Claim the new State Pension
You can claim the new State Pension if you reach State Pension age on or after 6 April 2016. That’s men born on or after 6 April 1951 and women born on or after 6 April 1953.
If you were born before these dates you’ll get your State Pension under the old rules, If you don’t have a National Insurance record before 6 April 2016, you will need 35 years on your record to receive the full new State Pension when you reach State Pension age, If you do have a National Insurance record before 6 April 2016, we don’t just sweep away your record and start from scratch. You will transition from the complicated old system to the simpler new one. We look at how much you would have got under the old rules and how much you would get under the new rules as of 6 April 2016.
Whichever is the higher of these two amounts will be your ‘Starting Amount’. Your Starting Amount could be more or less than the full rate of the new State Pension, depending on your National Insurance record From 6 April 2016, for each year added to your National Insurance record you may add an extra £445 of weekly State Pension, until you reach State Pension age or the full rate of £15565 per week. It will provide a clear foundation for the future so you can build your personal savings on top of your State Pension to meet your retirement income needs.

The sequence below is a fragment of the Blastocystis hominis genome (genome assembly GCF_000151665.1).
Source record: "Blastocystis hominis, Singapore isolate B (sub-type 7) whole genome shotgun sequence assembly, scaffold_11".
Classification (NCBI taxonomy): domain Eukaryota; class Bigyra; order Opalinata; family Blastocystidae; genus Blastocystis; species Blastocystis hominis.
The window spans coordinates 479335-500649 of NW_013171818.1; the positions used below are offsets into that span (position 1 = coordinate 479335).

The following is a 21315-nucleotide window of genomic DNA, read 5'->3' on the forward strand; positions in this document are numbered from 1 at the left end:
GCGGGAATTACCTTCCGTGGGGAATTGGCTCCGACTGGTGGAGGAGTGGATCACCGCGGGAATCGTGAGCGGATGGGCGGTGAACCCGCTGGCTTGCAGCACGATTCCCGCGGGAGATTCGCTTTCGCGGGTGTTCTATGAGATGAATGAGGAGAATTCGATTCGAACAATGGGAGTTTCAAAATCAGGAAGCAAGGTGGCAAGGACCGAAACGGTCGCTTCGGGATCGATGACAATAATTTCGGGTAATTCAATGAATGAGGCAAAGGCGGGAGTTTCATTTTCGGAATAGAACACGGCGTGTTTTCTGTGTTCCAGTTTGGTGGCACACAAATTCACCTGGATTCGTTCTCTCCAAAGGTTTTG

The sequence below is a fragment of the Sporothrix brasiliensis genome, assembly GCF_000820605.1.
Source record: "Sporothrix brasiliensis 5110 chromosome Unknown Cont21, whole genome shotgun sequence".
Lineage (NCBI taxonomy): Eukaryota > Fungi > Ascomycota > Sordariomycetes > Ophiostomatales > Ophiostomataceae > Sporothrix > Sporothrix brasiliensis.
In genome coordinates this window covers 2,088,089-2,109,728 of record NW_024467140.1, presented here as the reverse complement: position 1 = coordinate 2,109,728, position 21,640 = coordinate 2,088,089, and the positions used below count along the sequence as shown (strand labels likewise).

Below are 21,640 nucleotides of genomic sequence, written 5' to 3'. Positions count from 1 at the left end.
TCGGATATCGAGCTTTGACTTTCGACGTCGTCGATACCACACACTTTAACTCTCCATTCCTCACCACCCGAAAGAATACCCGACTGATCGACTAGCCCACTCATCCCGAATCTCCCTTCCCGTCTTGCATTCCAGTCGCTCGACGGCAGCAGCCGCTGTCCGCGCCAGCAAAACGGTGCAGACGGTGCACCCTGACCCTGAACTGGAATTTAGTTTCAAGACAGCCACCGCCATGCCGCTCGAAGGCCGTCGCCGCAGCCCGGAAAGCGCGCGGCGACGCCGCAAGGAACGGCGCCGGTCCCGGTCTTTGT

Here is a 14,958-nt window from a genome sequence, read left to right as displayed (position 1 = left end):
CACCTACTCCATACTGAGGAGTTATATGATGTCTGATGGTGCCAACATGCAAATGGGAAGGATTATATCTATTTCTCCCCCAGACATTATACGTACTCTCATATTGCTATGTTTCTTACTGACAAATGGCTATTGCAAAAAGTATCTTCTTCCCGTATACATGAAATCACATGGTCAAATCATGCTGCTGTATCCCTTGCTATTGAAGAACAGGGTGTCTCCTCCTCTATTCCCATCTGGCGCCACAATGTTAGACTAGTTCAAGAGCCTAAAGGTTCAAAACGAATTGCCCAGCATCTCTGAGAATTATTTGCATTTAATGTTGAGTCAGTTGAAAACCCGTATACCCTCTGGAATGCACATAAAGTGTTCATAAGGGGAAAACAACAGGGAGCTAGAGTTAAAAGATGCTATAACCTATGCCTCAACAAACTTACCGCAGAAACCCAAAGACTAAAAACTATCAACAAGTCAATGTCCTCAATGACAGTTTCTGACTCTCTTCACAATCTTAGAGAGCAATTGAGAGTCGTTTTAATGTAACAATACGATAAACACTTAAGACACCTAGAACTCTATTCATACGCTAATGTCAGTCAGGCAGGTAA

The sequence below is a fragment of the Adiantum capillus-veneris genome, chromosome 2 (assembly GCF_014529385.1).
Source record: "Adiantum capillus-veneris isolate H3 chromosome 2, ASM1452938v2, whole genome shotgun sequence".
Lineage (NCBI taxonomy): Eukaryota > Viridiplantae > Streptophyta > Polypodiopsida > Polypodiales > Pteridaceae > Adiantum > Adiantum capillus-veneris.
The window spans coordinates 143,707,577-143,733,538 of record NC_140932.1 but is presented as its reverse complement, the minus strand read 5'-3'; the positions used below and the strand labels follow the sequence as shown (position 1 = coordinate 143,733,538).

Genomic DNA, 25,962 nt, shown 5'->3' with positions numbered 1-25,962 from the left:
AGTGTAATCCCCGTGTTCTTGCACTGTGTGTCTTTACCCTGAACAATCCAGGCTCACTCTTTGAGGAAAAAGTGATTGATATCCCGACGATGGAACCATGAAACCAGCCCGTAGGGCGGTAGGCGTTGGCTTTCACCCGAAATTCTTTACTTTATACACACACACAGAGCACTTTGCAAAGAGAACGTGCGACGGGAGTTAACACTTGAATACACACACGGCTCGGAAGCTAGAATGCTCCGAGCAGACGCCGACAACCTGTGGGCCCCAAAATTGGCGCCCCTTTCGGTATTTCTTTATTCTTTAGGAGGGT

Is my pension worth more than contributions?
You make contributions to the Plan on every pay and they might seem high to you, but having a steady stream of income in retirement is expensive.
So a natural question is: “Is my pension worth more than my contributions?” The answer to that is a resounding yes. As a general rule, the average retired member can expect their lifetime of pension payments to be worth at least 800% of their contributions. Here is how it works for members: You make contributions as you work and earn service. Once you retire, you can begin to receive a pension paid every month for the rest of your life. On average, within just 5 years of retiring, the total amount of those monthly pension payments received is equal to the contributions made by the member.
But remember it’s better than that because, over the course of an average retirement, a member will receive hundreds of pension payments. The average CAAT Plan member retires at age 62 and lives to age 90. That’s 28 years of pension payments. The cumulative value of a lifetime of pension payments after 28 years is more than 700% of a member’s contributions and the pension is paid for life, so it would continue as long as the member lives.
When you factor in the value of inflation protection increases and a lifetime pension for the surviving eligible spouse, the pension is even more valuable. On average, it is more than 800% of the contributions you made. This is an incredibly valuable benefit.